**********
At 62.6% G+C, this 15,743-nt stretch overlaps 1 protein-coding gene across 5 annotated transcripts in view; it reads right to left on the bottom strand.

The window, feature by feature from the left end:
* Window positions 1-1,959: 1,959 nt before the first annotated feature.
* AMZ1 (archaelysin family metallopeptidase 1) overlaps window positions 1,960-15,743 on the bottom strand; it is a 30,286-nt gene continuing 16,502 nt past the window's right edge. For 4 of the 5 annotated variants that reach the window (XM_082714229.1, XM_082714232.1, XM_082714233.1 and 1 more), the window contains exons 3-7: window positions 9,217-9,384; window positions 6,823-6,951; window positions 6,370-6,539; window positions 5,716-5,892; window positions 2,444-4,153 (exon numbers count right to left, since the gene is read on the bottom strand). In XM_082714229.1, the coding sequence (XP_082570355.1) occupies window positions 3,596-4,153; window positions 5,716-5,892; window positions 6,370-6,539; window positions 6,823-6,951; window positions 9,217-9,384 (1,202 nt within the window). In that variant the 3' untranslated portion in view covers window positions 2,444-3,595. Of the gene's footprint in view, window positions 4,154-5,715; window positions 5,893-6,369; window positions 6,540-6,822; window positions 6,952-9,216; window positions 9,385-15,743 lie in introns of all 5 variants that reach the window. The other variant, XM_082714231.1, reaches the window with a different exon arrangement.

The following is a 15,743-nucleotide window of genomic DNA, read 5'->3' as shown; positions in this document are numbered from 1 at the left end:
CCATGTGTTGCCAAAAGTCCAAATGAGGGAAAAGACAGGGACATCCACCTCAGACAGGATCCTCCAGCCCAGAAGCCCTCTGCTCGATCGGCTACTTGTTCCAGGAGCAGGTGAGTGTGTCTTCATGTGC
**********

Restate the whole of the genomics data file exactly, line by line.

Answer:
At 62.6% G+C, this 15,743-nt stretch overlaps 1 protein-coding gene across 5 annotated transcripts in view; it reads right to left on the bottom strand.

The window, feature by feature from the left end:
* Window positions 1-1,959: 1,959 nt before the first annotated feature.
* AMZ1 (archaelysin family metallopeptidase 1) overlaps window positions 1,960-15,743 on the bottom strand; it is a 30,286-nt gene continuing 16,502 nt past the window's right edge. For 4 of the 5 annotated variants that reach the window (XM_082714229.1, XM_082714232.1, XM_082714233.1 and 1 more), the window contains exons 3-7: window positions 9,217-9,384; window positions 6,823-6,951; window positions 6,370-6,539; window positions 5,716-5,892; window positions 2,444-4,153 (exon numbers count right to left, since the gene is read on the bottom strand). In XM_082714229.1, the coding sequence (XP_082570355.1) occupies window positions 3,596-4,153; window positions 5,716-5,892; window positions 6,370-6,539; window positions 6,823-6,951; window positions 9,217-9,384 (1,202 nt within the window). In that variant the 3' untranslated portion in view covers window positions 2,444-3,595. Of the gene's footprint in view, window positions 4,154-5,715; window positions 5,893-6,369; window positions 6,540-6,822; window positions 6,952-9,216; window positions 9,385-15,743 lie in introns of all 5 variants that reach the window. The other variant, XM_082714231.1, reaches the window with a different exon arrangement.

The following is a 15,743-nucleotide window of genomic DNA, read 5'->3' as shown; positions in this document are numbered from 1 at the left end:
CCATGTGTTGCCAAAAGTCCAAATGAGGGAAAAGACAGGGACATCCACCTCAGACAGGATCCTCCAGCCCAGAAGCCCTCTGCTCGATCGGCTACTTGTTCCAGGAGCAGGTGAGTGTGTCTTCATGTGC